Breach of Duty - Negligence FC's

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Breach of Duty Test
Did the Defendant meet the standard of the "Reasonable Person"? Blyth v B'ham Waterworks [1856]
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Breach of Duty Test Three Considerations
1. Objective Standard 2.Doesn't have to reflect average behavior 3.Don't have to be at fault morally, only legally - Denning in Nettleship
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Relevant Factors to BOD: 1. Foreseeability of Harm
Roe v MoH [1954]
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RF's to BOD: 2. Magnitude of Risk
Likelihood of harm (Bolton v Stone [1952]) and Seriousness of Consequences (Stepney BC v Paris [1950])
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RF's to BOD: 3. Burden of Taking Precautions
The easier/cheaper, higher expectation of taking - The Wagon Mound No 2 [1967]
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RF's to BOD: 4. Utility of Conduct
Less liability if harm caused whilst trying to be of use to society - Watt v HertfordshireCC [1954] and S 11 Comp Act 2oo6
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RF's to BOD: 5. Common Practice
Failure to conform can be strong evidence be C must show it is the cause - Browns v Rolls Royce [1965]
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Res Ipsa Locitur
It speaks for itself - Court can draw inferences if C cannot prove why something happened - Scott v London and St Katherine Docks [1865]
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RIL Three Requirements
1. Occurrence would not occur normally, 2. D must have had control of thing causing harm and 3. Cause of occurrence must be unknown to C
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Criminal Conviction Proving Breach
Criminal Conviction for same offence proves breach - S 11 Criminal Evidence Act 1968 & Wauchope v Mordecai [1970]
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Bolam Test - Bolam v Friern Hospital Management [1957]
1. Where D claims to have a special skill, he is tested to the standard of the "reasonable man with that special skill" 2. If actions are in line with standards practice/used by other members of that profession there is no liability
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Bolitho v Hackney and City Health Authority [1998]
Bolitho [1998] states use of technique must be based on reasonable grounds/logical basis
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Informed Consent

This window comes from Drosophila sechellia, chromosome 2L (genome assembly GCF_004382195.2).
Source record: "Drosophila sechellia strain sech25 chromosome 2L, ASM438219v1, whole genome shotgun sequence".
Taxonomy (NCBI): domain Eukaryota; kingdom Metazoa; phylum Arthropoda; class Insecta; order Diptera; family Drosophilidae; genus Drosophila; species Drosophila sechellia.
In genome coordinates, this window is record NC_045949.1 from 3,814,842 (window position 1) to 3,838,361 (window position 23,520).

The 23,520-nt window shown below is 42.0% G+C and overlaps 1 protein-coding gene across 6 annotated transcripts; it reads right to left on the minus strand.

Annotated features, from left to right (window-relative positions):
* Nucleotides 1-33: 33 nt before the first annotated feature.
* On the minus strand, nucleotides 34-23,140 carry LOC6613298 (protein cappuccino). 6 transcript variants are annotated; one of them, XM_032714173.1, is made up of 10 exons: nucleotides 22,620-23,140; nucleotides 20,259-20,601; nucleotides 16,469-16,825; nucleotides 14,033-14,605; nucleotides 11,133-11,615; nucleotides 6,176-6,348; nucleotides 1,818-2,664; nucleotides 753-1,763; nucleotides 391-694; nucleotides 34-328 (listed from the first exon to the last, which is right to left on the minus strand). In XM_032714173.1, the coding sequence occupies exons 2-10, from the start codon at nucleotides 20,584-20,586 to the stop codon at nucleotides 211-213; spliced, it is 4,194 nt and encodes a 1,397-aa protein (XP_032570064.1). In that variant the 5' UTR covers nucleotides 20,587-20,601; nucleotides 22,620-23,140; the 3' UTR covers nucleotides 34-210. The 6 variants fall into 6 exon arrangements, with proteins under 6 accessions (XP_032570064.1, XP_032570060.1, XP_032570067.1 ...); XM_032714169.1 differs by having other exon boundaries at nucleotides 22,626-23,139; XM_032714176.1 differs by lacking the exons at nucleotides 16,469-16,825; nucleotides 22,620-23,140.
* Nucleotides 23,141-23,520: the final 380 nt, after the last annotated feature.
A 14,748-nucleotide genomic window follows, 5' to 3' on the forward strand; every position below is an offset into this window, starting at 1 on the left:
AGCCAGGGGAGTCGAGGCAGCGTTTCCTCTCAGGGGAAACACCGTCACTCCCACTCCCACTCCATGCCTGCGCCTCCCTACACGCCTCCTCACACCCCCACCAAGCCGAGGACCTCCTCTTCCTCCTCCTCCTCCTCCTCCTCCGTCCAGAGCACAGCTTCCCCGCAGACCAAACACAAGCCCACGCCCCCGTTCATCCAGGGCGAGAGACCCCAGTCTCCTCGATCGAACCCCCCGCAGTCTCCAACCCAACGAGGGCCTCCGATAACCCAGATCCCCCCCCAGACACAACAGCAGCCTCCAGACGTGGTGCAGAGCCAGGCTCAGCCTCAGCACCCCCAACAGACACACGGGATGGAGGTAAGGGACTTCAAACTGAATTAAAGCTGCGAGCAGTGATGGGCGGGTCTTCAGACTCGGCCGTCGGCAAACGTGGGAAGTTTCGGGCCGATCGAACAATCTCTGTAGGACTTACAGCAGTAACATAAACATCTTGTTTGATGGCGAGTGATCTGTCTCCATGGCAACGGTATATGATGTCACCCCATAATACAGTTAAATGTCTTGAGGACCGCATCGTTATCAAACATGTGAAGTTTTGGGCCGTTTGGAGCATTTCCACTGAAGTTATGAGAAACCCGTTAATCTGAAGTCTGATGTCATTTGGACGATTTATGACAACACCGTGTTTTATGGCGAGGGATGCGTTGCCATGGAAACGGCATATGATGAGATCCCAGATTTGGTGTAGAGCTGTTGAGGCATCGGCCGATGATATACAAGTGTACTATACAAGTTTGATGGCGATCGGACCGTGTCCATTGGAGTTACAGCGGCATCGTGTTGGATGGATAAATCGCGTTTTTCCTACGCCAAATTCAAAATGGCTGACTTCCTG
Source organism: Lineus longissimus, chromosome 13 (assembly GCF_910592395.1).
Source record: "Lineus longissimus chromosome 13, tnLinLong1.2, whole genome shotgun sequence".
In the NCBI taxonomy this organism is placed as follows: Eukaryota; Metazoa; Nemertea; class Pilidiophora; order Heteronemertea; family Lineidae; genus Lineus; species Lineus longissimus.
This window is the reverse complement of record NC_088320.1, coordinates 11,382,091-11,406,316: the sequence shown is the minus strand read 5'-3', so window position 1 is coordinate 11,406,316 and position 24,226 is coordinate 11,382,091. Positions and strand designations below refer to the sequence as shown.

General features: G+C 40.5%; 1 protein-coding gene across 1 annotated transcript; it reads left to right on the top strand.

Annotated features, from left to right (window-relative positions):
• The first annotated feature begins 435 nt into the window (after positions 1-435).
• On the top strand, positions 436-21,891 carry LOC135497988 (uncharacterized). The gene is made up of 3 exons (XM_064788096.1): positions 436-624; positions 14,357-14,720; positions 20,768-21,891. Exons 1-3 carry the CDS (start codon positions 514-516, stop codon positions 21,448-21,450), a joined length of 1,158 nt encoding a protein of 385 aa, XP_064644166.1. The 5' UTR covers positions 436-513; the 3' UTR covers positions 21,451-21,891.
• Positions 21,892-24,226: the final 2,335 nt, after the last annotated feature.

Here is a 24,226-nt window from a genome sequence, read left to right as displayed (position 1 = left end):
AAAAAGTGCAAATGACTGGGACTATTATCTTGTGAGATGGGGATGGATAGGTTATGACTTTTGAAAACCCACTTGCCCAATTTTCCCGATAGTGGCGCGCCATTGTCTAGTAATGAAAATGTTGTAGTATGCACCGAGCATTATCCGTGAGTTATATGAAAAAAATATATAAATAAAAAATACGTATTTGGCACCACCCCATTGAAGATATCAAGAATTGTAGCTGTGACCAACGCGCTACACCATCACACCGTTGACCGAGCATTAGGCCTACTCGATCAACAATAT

"Informed Consent" cases - Dr must disclosure all risks to which the patient will attach significance - Sidaway v BEthlem Royl Hospital [1985]
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Children Standard of Care
Children - "standard of conduct from the reasonable child" - Mullins v Richards [1998]
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Learner Drivers
Leaner Drivers - same as qualified ones - Nettleship v Weston [1971]
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Emergencies SOC
Emergencies - lowers standard expected - Ng Chun Pui v Lee Chuen Tat [1988]
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Sports SOC
1. Only liable if "reckless" but expected to go all out for win - Woolridge v Sumner [1963] 2.Referees must safely inforce rules - Vowles v Evans [2003] 3. Breaking rules of a sport is not conclusive evidence of breach - Caldwell v Maguire [2002]
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Learned Hand Test - US v Carrol Towing Co. [1925]
B - Burden of Precautions, P - Probability of harm arising, L - Loss which could occur = Liability: B < P x L & Not Liable: B > P x L
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Card 2

Front

Breach of Duty Test Three Considerations

Back

1. Objective Standard 2.Doesn't have to reflect average behavior 3.Don't have to be at fault morally, only legally - Denning in Nettleship

Card 3

Front

Relevant Factors to BOD: 1. Foreseeability of Harm

Back

Preview of the front of card 3

Card 4

Front

RF's to BOD: 2. Magnitude of Risk

Back

Preview of the front of card 4

Card 5

Front

RF's to BOD: 3. Burden of Taking Precautions

Back

Preview of the front of card 5
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